There is an international beauty contest that rivals all others because its girls are so staggeringly beautiful. You can’t help but admire the cut of their jibs, their sweet, graceful bows, and their dainty sterns. No wonder we think of boats as members of the feminine gender—we love to run a hand over their hulls, playfully swat them and willingly spend large amounts of money on them. But the big difference between women and boats is that boats don’t talk back!
The Boat International Concours d’Elegance is held each year at the Antigua Classic Yacht Regatta which draws yachts from all over the world. The two major Concours categories are Best Professionally-Maintained Yacht and Best Privately-Maintained Yacht. Each category has five divisions: Traditional: vessels built as work boats; Spirit of Tradition: vessels recently built along “classic” lines using modern techniques and materials; Vintage: vessels over 50 years old; Classic: vessels over 25 years old; and if classic motor yachts enter, the Classic Motor yachts category is included.
Every year about 60 outstanding classic yachts assemble at the Antigua Yacht Club, each of them unique or unusual in its own way, whether through design or craftsmanship. All are delicately curved mirrors of varnish, paint and brass that reflect their surroundings. The varnish is so deep you could drown in it, the brass so bright it hurts the eyes. But there’s more to it than the dressing. There are those special touches that undoubtedly influence those judging the yacht for a Concours award.
What else do these judges consider? Most important is “the look.” “The look” is the overall appearance of the boat, particularly decks and rig which are traditional in keeping with its age and class. The sails must be furled neatly, the lines coiled perfectly on deck, the brass polished without a blemish, the varnish blazing on the deck house, the hatches, the companionways, the rails. The winches and cleats must be properly positioned—and having traditional leather work on blocks, winch handle pockets, turn buckles, etc. is important in keeping with the yacht’s tradition. A plus is original equipment such as the windlass, the binnacle and the wheel.
Below decks everything should be authentic or basically unchanged. Modern navigation equipment is acceptable but the paneling should be original as well as such fixtures as light switches, drawer pulls, fiddles, vents, etc.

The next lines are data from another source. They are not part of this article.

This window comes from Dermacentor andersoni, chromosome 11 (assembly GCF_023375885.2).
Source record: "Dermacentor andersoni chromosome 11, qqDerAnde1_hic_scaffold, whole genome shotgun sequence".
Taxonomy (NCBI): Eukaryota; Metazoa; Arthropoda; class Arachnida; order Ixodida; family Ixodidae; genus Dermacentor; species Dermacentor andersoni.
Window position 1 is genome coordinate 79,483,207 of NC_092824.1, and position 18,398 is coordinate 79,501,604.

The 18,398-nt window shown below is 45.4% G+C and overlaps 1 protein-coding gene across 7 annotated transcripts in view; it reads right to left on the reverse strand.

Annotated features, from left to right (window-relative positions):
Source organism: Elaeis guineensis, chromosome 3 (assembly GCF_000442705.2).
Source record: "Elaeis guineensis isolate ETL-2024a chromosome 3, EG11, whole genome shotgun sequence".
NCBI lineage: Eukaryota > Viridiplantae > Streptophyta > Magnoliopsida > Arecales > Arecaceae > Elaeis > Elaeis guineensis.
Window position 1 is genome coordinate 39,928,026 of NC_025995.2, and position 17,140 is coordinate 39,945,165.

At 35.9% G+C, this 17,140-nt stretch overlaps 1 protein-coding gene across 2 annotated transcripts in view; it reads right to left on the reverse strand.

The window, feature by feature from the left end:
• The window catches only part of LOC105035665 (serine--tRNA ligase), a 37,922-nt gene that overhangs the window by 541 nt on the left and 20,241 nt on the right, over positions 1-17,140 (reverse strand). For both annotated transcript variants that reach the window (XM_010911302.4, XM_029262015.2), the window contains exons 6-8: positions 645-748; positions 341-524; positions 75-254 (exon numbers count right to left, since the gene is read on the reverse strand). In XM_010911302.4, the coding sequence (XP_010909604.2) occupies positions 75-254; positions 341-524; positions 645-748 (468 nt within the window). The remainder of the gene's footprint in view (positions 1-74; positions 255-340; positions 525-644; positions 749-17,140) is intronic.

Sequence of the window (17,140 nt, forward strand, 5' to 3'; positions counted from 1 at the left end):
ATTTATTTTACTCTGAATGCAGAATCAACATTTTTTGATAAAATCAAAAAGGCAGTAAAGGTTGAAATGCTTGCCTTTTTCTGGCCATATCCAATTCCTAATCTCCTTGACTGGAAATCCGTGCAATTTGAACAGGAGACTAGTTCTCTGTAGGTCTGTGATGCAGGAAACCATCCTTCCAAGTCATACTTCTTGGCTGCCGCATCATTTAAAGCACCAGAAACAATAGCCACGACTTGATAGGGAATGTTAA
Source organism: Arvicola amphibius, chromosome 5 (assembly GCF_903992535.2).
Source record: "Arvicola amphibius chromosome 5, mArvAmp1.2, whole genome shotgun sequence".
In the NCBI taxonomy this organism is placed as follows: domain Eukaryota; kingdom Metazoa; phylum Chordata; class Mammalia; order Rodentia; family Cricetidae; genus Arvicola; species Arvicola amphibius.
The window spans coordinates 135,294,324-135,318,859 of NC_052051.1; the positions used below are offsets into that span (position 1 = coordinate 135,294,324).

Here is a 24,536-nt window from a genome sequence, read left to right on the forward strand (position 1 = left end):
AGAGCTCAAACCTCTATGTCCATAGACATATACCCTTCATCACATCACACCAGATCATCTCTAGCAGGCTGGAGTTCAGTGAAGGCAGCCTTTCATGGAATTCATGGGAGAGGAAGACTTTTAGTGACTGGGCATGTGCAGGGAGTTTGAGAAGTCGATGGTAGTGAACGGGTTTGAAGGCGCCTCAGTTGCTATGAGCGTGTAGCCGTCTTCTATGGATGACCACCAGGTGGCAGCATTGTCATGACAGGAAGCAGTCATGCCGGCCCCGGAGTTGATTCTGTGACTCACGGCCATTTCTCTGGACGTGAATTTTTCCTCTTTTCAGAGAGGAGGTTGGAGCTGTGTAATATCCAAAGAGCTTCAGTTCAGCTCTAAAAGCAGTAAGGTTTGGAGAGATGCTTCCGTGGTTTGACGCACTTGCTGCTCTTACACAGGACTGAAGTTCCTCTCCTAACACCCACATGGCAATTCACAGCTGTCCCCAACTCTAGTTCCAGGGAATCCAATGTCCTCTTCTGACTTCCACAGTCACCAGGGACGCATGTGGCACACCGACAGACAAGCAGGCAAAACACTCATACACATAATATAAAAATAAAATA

The overall winner of the 2007 Concours d’Elegance was Belle Adventure, a Bermudan ketch. She caught the eye immediately, whether docked or sailing. Her deck house is low and elegant, the varnished hatches and deck boxes built with traditional glass lids protected by metal rods. Behind the wheel is a brass rudder indicator and the cockpit holds a lovely table.
Belle Adventure had several special touches that caught the pleasure of the judges. The captain must have known that the way to win a judge’s heart was to feed him. Beautifully displayed on the aft hatch was a delicious array of goodies accompanied by an elegant silver and glass pitcher. Another unique touch was the little silver frog sitting on a silver lily pad on one corner of the cockpit table.
Serious competition abounded such as Mariette, the 84-foot gaff schooner, her beautiful Spencer-engraved blocks and her low deck house with curved banister. An important new contender to the fleet this year was Kate, the most recently built 12-meter from St. Kitts. Her sleek canary-yellow hull and natty crew made her a bright, graceful eye-catcher wherever she went. Ticonderoga was her usual magnificent self; varnish perfect as ever, as was one of her polished brass ventilators reflecting this author.
From small exquisite boats to big spectacular schooners, the Antigua Classic Yacht Regatta is a feast for the sailor’s soul. But certain crew should be mentioned, too, such as Dude the cat from Galatea guarding the Heineken bottles and two other “dudes” all dressed up to party!
Generous sponsors included Panerai, Boat International, Mount Gay Distillers, Cable & Wireless, Ocean World, Antigua Yacht Club Marina, Indies Trade, Laurent Perrier, Gleeds Digicel, Acqua Films, Bacchus Wines, National Parks Authority, SJ00 Sandstrom, Carib Bean Coffee Roasters, Chippy Fine Yacht Woodwork, Woodstock Boatbuilders and other local establishments.